As with Reddit, each annotation (once added to the text) can receive either one upvote or one downvote from each reader, by which the annotation's usefulness can be measured by the community, determining how often and high something appears in search results and browsing. Votes on annotations will also accrue to the reader account that authored those annotations, so that credibility of annotators can also be roughly assessed.
3. cycle through less-seen and lower-ranked editorial contributions
To prevent certain annotations from never being read (a real issue unless every site visitor wishes to sit and rank every annotation!)
4. track of contentious annotations
To identify and analyze material that receives an unusual amount of both up- and down-voting
5. save private and public sets of annotations
Readers can curate specific sets of annotations from the entire pool of annotations, either for personal use or for public consumption. For example, a reader might curate a set of annotations that provide clues to Ulysses' mysteries, or track how religion is handled in the book, or represent the combined work of an undergraduate course where Ulysses was an assigned text.
I'm expecting that the real usage of these features will not go as planned; online communities I'm studying while building this edition all have certain organic popular usages not originally intended by the site creators, and I'm excited to discover these while conducting user testing. I'll be discussing more caveats as to how these features will be realized, as well as precedents to dealing with heavy textual annotations, in a subsequent post.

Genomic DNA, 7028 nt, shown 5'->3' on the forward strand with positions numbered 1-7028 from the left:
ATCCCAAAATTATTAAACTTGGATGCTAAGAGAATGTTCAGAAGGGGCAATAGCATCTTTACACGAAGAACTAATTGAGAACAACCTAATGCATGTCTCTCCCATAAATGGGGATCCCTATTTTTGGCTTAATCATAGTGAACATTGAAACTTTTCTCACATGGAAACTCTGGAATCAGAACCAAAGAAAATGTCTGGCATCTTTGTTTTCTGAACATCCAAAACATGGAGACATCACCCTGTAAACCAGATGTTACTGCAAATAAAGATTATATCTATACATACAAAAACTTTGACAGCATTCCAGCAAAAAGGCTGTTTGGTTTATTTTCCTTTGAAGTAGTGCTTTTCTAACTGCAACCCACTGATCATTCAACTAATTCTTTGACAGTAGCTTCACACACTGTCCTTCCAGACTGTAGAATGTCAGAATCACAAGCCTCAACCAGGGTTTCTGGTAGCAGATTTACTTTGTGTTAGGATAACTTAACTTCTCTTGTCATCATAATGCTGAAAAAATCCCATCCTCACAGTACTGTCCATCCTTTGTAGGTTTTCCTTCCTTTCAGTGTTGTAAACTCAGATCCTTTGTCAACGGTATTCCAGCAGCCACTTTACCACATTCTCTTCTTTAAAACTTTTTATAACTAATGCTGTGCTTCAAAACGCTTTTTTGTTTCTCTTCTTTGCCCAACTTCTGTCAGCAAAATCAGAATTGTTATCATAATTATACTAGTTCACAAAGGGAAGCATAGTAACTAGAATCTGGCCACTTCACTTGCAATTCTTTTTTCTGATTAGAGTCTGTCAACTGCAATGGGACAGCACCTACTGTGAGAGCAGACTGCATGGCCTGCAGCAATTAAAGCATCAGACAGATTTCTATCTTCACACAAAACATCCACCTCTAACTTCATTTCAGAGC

In the spirit of documenting an involving project, here's a quick and blurry glance at my very first wireframe of the site's reading page layout (a higher-res, readable wireframe with a walkthrough should follow in the next few weeks). I thought of this as a "kitchen sink wireframe"; that is, the point was not to create the final look of the site or to section off correct dimensions for different features, but merely to represent every feature I wanted to end up in the final design with some mark or symbol (e.g. up- and down-voting buttons). The plan for the final reading page is to have a central reading pane, a right sidebar where annotations can be authored and voted up or down, and a pull-out drawer to the left where readers can fiddle with various settings to customize their reading experience (readers also have the option of setting their default preferences for these features—e.g. that they never want to see annotations defining vocabulary—on their private profile pages).